The United States-Australia Flight Drug Smuggling Syndicate

, The United States-Australia Flight Drug Smuggling Syndicate

The United States-Australia Flight Drug Smuggling Syndicate

Individuals in Australia are getting caught more frequently for smuggling and distributing prohibited drugs. These dealings in illegal drugs (cannabis, cocaine, ecstasy, methamphetamine are examples) are very serious criminal offences and carry heavy custodial sentences. It was published in 2016 that around 3.1 million Australians reported using an illicit drug. The most common illicit drug used was cannabis, followed by misuse of pharmaceuticals, cocaine, and then ecstasy. It was reported last week that eight people were arrested over a drug smuggling plane syndicate operating on commercial US flights.

THE STORY

As reported by 9 news, a total of 17kg of cocaine and 44kg of methylamphetamine has been seized with an estimated street value of $18.3 million.

A Sydney airport shuttle driver has been accused of helping mastermind the importation of more than $18 million worth of drugs in cargo and via passengers on commercial flights from the United States.

The 66-year-old man is one-of-eight people charged in Australia and the US during an operation targeting a network of “air couriers” involving police and immigration agencies from both countries.

The man was charged with attempt to import a commercial quantity of border-controlled drug and refused bail.

ABF Superintendent Garry Low said the man was a “significant player” in a syndicate that had actors both in Australia and the US.

“We will allege he was a centrepiece of this criminal syndicate within Australia,” he said.

In addition to the three people arrested in Australia, five have been charged offshore as a result of the operation and multiple air cargo consignments stopped before reaching Australia.

“Although it’s not record-breaking amounts, it is significant in the manner in which they attempted to bring these substances into Australia,” Supt Low said.

WHAT IS DRUG IMPORTATION/EXPORTATION?

The importation of border-controlled drugs is a federal offence under Schedule 1, Regulation 307 of the Criminal Code 1995 (Cth). Importing or exporting a border-controlled drug is a Commonwealth offence and the penalties that can be imposed are harsh with the majority of offenders sentenced to a term of imprisonment.

CASE LAW/JURISDICTION

The term “import” is defined in the Criminal Code as importing a substance into Australia and includes bringing the substance into Australia; and dealing with the substance in connection with its importation.  This is a new definition and was inserted into the Commonwealth Criminal Code in January 2011 following the decision of Campbell v Regina (2008) 73 NSWLR 272.

THE LAW

Regulation 307.3 states:

“A person commits an offence if: (a) the person imports or exports a substance; and (b) the substance is a border-controlled drug or border-controlled plant.”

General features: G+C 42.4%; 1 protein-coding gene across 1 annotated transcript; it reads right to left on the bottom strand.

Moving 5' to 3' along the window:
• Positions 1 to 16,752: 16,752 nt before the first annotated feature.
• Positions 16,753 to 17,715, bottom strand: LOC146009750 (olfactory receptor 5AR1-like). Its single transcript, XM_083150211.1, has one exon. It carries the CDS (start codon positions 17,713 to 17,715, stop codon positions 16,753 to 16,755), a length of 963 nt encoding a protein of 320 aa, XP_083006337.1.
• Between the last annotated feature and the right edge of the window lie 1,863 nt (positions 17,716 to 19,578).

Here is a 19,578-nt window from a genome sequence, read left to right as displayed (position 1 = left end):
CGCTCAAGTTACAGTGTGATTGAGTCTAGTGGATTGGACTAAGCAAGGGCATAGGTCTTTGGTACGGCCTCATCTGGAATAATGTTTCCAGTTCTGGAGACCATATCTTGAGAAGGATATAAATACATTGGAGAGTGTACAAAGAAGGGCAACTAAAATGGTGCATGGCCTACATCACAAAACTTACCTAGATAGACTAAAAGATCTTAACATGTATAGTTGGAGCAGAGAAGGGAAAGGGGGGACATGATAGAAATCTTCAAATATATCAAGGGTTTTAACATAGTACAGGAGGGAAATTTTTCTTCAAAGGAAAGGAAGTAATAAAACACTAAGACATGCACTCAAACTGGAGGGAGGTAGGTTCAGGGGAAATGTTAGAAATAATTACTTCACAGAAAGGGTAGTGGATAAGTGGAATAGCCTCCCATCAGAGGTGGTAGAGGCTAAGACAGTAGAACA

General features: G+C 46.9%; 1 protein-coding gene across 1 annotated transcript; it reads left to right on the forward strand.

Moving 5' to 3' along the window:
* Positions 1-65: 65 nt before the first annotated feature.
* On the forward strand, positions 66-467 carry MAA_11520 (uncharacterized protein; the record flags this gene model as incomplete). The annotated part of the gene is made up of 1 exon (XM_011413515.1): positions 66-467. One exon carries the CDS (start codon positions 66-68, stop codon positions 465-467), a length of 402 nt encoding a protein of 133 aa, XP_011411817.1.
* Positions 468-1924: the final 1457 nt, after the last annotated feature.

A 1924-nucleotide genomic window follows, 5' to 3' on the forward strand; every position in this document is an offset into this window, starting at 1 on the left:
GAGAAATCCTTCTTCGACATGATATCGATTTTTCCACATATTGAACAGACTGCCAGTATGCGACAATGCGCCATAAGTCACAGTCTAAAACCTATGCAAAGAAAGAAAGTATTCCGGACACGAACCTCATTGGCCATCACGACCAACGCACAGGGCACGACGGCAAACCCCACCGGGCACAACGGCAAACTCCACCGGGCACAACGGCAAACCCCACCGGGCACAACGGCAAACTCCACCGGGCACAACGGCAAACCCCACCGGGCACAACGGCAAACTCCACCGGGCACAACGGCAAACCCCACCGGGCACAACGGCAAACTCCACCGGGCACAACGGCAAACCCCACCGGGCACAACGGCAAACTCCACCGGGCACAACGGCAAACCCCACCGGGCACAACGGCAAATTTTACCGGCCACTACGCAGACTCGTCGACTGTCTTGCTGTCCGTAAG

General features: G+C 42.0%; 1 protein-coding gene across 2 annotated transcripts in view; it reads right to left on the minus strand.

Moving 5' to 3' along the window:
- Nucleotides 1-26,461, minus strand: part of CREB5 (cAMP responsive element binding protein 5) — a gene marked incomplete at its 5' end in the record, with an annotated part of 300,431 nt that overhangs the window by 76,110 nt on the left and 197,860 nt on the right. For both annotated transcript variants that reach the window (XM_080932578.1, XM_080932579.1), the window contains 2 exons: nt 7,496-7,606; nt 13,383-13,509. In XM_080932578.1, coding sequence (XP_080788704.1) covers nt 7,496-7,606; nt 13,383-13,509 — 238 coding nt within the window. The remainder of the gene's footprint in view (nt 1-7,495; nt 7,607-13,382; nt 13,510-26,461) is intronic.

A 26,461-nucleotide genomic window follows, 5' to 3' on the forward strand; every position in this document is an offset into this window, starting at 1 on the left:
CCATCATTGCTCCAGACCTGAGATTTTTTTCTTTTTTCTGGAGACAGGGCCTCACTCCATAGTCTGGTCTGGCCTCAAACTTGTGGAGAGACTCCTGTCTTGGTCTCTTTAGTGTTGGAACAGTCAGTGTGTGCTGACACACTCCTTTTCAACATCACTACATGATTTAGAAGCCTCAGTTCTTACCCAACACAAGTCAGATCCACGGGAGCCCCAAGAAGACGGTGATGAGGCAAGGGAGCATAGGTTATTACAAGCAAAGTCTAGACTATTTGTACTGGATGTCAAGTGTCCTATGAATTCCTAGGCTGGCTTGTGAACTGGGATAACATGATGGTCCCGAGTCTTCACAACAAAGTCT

Regulation 307.2 uses the same wording as above but provides for the aggravated offence of importing or exporting a marketable quantity of that drug or plant.

Regulation 307.1 provides for the aggravated offence of importing or exporting a commercial quantity of that drug or plant.

WHAT MUST THE PROSECUTION PROVE?

Since drug importation/exportation is a criminal offence, the burden of proof lies on the prosecution.

The prosecution must prove each of the elements in the charge beyond reasonable doubt.

This is a high standard of proof that the prosecution must achieve before someone can be convicted of drug importation/exportation.

To establish drug importation/exportation, the prosecution must prove each of the following matters beyond reasonable doubt;

  • The substance imported is a border-controlled drug, and the person was reckless as to that fact; and
  • The quantity was above the commercial or marketable quantity, as the case may be

That a person imported a substance into Australia and imported that substance intentionally.

Maximum Penalties

Even if a person can establish that they had no commercial intent, there is still an offence of importing or exporting boarded controlled drugs with a lack of commercial intent, section 307.4.  That offence carries a maximum penalty of 2 years imprisonment and/or a fine of 400 penalty units ($440,000).

The following table provides information in relation to the relevant marketable and commercial quantities of some border-controlled drugs:

QuantityCocaineMethamphetamineEcstasyHeroinMaximum Penalty
Marketable2 gms2 gms0.5 gms2 gms25 years imprisonment and/or a fine of 5000 penalty units
Commercial2 kgs0.75 kgs0.5 kgs1.5 kgslife imprisonment and/or a fine of 7500 penalty units

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